UPMC Consumer Advantage offers a variety of spending and reimbursement account options. Learn what each account option offers and how they differ.
Spending Account Options
- Flexible spending accounts (FSAs)
- Health reimbursement arrangements (HRAs)
- Health savings accounts (HSAs)
- Health Incentive Accounts (HIAs) with debit card
- Qualified transportation accounts (QTAs)
- Dependent care reimbursement accounts
Offering spending accounts to your employees can be an effective way to contain health costs for both your business and your employees. Learn about the many options available to groups of all sizes.
Flexible spending accounts
A flexible spending account (FSA) is a voluntary IRS-approved plan that allows your employees to pay for eligible medical, dental, vision, dependent care, and transportation expenses for themselves and their families with a portion of their salary that is not taxed.
Offering an FSA to your employees is a cost-effective way to enhance your benefits package and make it more competitive. You may also reduce your payroll taxes, including Social Security and Medicare.
Employees can use their tax-free savings to pay for qualified out-of-pocket health care expenses such as pharmacy and office visit copayments. As the employer, you don’t pay payroll taxes on the savings your employees accumulate.
Health care flexible spending accounts
Your employees can use their health care FSA to pay for up to $2,700 in qualified health care expenses. This includes medical, dental, and vision expenses, plus prescription drugs that are not covered by their insurance plan. This includes copayments and deductibles. FSA contributions are automatically debited from employees’ paychecks.
These accounts have annual maximums that are subject to change by the IRS. Limited purpose health care flexible spending accounts: Similar to a health care FSA, a limited purpose health care FSA reimburses only dental, vision, and preventive care. Participation in this type of FSA allows employees to participate in a qualified health savings account.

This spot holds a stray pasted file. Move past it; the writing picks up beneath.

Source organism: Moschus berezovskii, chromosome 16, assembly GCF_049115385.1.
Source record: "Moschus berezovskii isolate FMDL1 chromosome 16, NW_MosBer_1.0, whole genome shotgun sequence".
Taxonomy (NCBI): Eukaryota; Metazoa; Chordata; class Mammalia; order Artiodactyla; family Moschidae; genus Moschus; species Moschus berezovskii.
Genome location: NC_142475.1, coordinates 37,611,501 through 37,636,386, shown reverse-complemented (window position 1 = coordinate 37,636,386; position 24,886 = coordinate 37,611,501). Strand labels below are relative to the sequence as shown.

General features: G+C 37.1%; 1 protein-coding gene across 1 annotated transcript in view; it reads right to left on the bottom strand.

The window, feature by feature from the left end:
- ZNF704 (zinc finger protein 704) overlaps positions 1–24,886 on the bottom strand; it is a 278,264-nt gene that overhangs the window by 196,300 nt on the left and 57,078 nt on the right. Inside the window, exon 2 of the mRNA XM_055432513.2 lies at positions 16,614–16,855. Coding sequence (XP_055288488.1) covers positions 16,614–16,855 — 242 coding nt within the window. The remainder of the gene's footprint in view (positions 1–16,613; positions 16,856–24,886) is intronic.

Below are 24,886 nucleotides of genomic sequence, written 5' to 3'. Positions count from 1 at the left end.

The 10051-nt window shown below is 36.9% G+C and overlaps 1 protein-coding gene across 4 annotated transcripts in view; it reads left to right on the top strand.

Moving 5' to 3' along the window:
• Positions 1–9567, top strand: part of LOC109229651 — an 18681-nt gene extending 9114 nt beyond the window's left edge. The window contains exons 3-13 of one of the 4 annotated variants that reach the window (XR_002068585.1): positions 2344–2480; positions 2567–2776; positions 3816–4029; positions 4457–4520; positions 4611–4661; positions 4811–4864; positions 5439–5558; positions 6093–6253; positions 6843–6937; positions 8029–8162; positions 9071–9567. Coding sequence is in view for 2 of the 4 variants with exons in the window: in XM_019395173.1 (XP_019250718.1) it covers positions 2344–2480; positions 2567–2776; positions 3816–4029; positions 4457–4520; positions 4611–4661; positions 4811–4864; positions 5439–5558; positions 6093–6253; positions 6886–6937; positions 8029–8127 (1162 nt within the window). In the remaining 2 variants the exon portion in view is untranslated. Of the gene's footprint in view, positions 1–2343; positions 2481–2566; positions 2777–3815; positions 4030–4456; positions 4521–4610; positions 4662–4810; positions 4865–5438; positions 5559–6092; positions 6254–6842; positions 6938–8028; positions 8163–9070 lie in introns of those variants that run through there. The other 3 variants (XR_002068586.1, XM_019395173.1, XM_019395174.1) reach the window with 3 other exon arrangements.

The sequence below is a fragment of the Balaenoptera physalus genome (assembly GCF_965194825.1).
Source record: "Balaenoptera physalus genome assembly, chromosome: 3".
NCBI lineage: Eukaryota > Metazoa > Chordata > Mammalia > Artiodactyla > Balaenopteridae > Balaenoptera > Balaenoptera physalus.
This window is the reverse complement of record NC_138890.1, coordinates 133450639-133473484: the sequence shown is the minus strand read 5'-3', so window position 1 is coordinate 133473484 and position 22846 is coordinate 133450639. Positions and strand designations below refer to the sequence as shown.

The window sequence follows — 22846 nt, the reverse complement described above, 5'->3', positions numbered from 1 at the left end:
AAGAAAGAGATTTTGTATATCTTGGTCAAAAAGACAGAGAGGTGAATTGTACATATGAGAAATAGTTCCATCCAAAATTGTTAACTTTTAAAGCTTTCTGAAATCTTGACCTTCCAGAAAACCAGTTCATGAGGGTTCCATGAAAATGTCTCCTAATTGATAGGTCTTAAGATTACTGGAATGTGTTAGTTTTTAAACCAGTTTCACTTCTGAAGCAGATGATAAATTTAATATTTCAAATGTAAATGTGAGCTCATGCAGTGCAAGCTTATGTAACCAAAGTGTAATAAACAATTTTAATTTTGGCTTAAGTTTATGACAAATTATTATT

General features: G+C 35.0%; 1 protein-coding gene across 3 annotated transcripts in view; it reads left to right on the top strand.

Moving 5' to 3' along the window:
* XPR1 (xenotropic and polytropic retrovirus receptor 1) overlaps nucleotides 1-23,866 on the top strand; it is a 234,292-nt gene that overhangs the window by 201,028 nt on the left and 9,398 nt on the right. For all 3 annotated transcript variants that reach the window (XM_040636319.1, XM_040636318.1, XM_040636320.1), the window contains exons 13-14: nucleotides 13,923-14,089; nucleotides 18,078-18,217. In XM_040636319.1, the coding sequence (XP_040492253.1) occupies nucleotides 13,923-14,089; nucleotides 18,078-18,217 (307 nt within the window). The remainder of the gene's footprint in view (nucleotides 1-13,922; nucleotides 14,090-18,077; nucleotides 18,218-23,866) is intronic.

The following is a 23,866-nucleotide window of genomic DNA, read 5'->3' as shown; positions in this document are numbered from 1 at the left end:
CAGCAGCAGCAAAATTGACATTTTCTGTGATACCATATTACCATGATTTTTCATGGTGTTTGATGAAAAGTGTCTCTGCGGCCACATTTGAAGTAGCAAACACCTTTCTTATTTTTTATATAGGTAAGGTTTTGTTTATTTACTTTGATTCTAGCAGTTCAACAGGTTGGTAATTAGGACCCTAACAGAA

Health reimbursement arrangements
HRAs are employee spending accounts that employers fund. Your employees can use their HRAs to help pay for health care deductibles and other out-of-pocket expenses.
Funds that the employer contributes to the HRA are not considered wages and are not subject to income taxes, FICA (Social Security and Medicare), or workers’ compensation.
Health savings accounts
Employees can use an HAS to pay for qualified health care expenses. Employees own their HSAs and can contribute pretax dollars to them through payroll contributions.
HSAs must always be linked with a qualified high-deductible health plan (QHDHP), as mandated by the federal government. Employee contributions are tax-free, interest earned is tax-free, and dollars spent on qualified health care expenses are tax-free. Employees can also invest their dollars once they reach a certain level of savings.
Employees can set up easy payroll deductions to contribute to their HSA and/or make contributions on their own. Common eligible expenses include copayments and coinsurance, doctor and dentist visits, eyeglasses and eye exams, and health care supplies such as bandages and wraps.
Health incentive accounts
A health incentive account is a reimbursement account tied to a medical plan and is used to pay qualified out-of-pocket medical expenses for subscribers and their covered family members. HIAs are funded by monthly premiums. Funds in an employee’s HIA can be automatically applied to covered expenses or a debit card can be provided for manual payment of qualified expenses.
Qualified transportation accounts
A QTA allows employees to make pretax contributions to pay for qualified transit and parking expenses related to their commute to work. Employers that offer a QTA option can also allow funds to roll over from year to year.
Dependent care reimbursement accounts
Your employees can set aside up to $5,000 annually to offset costs associated with the care of eligible children or elderly dependents. (Employees may set aside up to $2,500 if they are married and file separate federal income tax returns.)
These accounts have annual maximums that are subject to change by the IRS.